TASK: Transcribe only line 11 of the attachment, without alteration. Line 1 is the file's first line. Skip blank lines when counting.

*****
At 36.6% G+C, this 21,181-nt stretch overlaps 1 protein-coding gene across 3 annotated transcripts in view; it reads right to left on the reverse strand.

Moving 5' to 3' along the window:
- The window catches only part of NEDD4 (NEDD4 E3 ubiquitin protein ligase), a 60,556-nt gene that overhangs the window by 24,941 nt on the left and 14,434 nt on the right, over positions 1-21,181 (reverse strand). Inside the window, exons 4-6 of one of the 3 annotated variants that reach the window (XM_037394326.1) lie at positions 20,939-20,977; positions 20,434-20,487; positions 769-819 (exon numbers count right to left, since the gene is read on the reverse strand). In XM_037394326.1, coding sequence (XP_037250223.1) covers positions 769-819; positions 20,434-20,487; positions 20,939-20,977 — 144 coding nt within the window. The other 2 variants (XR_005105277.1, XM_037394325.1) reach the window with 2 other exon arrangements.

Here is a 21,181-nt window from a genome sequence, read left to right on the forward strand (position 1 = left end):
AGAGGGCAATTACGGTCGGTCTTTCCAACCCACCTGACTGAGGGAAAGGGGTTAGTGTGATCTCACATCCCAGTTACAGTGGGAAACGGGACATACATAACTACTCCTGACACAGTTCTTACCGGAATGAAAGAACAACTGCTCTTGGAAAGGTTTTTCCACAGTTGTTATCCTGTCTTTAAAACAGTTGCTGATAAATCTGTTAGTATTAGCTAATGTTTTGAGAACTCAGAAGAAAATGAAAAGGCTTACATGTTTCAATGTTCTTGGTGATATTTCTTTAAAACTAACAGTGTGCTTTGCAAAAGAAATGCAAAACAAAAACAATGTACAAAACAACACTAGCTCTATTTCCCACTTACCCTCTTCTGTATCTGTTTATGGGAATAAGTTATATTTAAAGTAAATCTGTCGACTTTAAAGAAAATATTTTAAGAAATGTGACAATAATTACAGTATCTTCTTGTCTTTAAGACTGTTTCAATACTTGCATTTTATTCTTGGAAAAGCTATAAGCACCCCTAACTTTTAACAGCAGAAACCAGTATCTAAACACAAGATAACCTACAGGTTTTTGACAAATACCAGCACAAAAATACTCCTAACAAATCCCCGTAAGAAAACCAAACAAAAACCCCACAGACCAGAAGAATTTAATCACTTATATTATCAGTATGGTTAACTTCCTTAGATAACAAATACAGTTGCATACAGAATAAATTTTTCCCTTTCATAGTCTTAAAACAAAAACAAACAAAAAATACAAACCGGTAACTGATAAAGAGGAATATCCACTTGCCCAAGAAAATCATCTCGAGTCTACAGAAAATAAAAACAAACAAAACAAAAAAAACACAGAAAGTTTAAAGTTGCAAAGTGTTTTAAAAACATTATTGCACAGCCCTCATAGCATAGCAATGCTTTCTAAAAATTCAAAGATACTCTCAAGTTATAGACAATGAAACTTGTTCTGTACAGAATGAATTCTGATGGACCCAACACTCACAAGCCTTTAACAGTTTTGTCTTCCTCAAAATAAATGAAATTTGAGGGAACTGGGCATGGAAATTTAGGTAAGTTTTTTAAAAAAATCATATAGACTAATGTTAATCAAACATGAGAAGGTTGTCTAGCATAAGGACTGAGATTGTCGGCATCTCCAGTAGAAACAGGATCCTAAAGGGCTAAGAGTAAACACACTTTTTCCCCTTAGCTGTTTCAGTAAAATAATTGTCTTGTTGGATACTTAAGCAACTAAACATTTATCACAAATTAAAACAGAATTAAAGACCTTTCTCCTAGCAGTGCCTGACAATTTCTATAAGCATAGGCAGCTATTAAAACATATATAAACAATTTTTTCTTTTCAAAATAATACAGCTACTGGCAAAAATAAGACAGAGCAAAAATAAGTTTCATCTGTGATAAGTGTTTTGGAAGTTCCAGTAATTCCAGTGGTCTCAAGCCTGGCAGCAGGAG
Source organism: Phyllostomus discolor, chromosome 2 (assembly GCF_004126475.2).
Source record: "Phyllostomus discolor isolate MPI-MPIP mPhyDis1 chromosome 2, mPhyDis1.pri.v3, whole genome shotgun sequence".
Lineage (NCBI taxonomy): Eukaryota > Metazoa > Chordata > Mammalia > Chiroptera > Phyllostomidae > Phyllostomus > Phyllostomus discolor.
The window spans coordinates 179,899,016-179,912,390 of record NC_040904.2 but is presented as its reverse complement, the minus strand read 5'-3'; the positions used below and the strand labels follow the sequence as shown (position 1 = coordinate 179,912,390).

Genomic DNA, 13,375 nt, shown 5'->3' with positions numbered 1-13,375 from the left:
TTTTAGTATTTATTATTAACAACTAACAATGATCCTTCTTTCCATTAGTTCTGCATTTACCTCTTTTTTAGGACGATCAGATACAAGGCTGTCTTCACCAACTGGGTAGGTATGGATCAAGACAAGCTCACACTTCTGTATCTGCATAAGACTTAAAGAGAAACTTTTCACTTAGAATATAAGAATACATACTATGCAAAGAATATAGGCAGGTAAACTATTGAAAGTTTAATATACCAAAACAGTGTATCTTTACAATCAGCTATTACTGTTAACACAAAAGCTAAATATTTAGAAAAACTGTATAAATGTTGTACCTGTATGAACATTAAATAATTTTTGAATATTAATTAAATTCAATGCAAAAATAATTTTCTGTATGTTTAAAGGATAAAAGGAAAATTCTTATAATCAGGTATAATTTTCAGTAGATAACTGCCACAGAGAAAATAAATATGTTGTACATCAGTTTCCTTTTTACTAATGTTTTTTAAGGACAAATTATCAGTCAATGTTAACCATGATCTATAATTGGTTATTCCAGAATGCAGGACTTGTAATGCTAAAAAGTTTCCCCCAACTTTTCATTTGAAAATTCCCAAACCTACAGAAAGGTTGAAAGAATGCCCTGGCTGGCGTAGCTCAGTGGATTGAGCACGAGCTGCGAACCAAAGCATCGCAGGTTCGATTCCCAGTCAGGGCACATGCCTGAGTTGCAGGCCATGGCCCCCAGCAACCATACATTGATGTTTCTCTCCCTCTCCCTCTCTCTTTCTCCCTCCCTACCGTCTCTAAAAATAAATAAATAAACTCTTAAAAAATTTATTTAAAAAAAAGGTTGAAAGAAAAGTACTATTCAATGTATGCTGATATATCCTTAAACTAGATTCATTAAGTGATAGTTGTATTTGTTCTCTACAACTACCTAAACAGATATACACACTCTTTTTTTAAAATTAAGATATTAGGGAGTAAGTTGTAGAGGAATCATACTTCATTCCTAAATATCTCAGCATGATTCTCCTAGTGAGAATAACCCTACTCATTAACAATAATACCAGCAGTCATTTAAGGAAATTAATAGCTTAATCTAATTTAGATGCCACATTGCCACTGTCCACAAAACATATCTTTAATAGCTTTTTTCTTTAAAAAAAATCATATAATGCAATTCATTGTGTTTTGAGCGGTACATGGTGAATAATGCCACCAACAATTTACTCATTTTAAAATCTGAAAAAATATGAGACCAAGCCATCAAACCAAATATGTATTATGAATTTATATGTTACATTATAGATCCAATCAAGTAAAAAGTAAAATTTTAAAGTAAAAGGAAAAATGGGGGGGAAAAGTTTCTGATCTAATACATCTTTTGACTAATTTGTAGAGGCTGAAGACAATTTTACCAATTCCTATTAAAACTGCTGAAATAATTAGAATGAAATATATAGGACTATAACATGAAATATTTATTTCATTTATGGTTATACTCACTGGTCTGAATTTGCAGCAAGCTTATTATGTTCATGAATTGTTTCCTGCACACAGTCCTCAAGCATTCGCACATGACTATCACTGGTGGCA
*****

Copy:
TTTTAGTATTTATTATTAACAACTAACAATGATCCTTCTTTCCATTAGTTCTGCATTTACCTCTTTTTTAGGACGATCAGATACAAGGCTGTCTTCACCAACTGGGTAGGTATGGATCAAGACAAGCTCACACTTCTGTATCTGCATAAGACTTAAAGAGAAACTTTTCACTTAGAATATAAGAATACATACTATGCAAAGAATATAGGCAGGTAAACTATTGAAAGTTTAATATACCAAAACAGTGTATCTTTACAATCAGCTATTACTGTTAACACAAAAGCTAAATATTTAGAAAAACTGTATAAATGTTGTACCTGTATGAACATTAAATAATTTTTGAATATTAATTAAATTCAATGCAAAAATAATTTTCTGTATGTTTAAAGGATAAAAGGAAAATTCTTATAATCAGGTATAATTTTCAGTAGATAACTGCCACAGAGAAAATAAATATGTTGTACATCAGTTTCCTTTTTACTAATGTTTTTTAAGGACAAATTATCAGTCAATGTTAACCATGATCTATAATTGGTTATTCCAGAATGCAGGACTTGTAATGCTAAAAAGTTTCCCCCAACTTTTCATTTGAAAATTCCCAAACCTACAGAAAGGTTGAAAGAATGCCCTGGCTGGCGTAGCTCAGTGGATTGAGCACGAGCTGCGAACCAAAGCATCGCAGGTTCGATTCCCAGTCAGGGCACATGCCTGAGTTGCAGGCCATGGCCCCCAGCAACCATACATTGATGTTTCTCTCCCTCTCCCTCTCTCTTTCTCCCTCCCTACCGTCTCTAAAAATAAATAAATAAACTCTTAAAAAATTTATTTAAAAAAAAGGTTGAAAGAAAAGTACTATTCAATGTATGCTGATATATCCTTAAACTAGATTCATTAAGTGATAGTTGTATTTGTTCTCTACAACTACCTAAACAGATATACACACTCTTTTTTTAAAATTAAGATATTAGGGAGTAAGTTGTAGAGGAATCATACTTCATTCCTAAATATCTCAGCATGATTCTCCTAGTGAGAATAACCCTACTCATTAACAATAATACCAGCAGTCATTTAAGGAAATTAATAGCTTAATCTAATTTAGATGCCACATTGCCACTGTCCACAAAACATATCTTTAATAGCTTTTTTCTTTAAAAAAAATCATATAATGCAATTCATTGTGTTTTGAGCGGTACATGGTGAATAATGCCACCAACAATTTACTCATTTTAAAATCTGAAAAAATATGAGACCAAGCCATCAAACCAAATATGTATTATGAATTTATATGTTACATTATAGATCCAATCAAGTAAAAAGTAAAATTTTAAAGTAAAAGGAAAAATGGGGGGGAAAAGTTTCTGATCTAATACATCTTTTGACTAATTTGTAGAGGCTGAAGACAATTTTACCAATTCCTATTAAAACTGCTGAAATAATTAGAATGAAATATATAGGACTATAACATGAAATATTTATTTCATTTATGGTTATACTCACTGGTCTGAATTTGCAGCAAGCTTATTATGTTCATGAATTGTTTCCTGCACACAGTCCTCAAGCATTCGCACATGACTATCACTGGTGGCA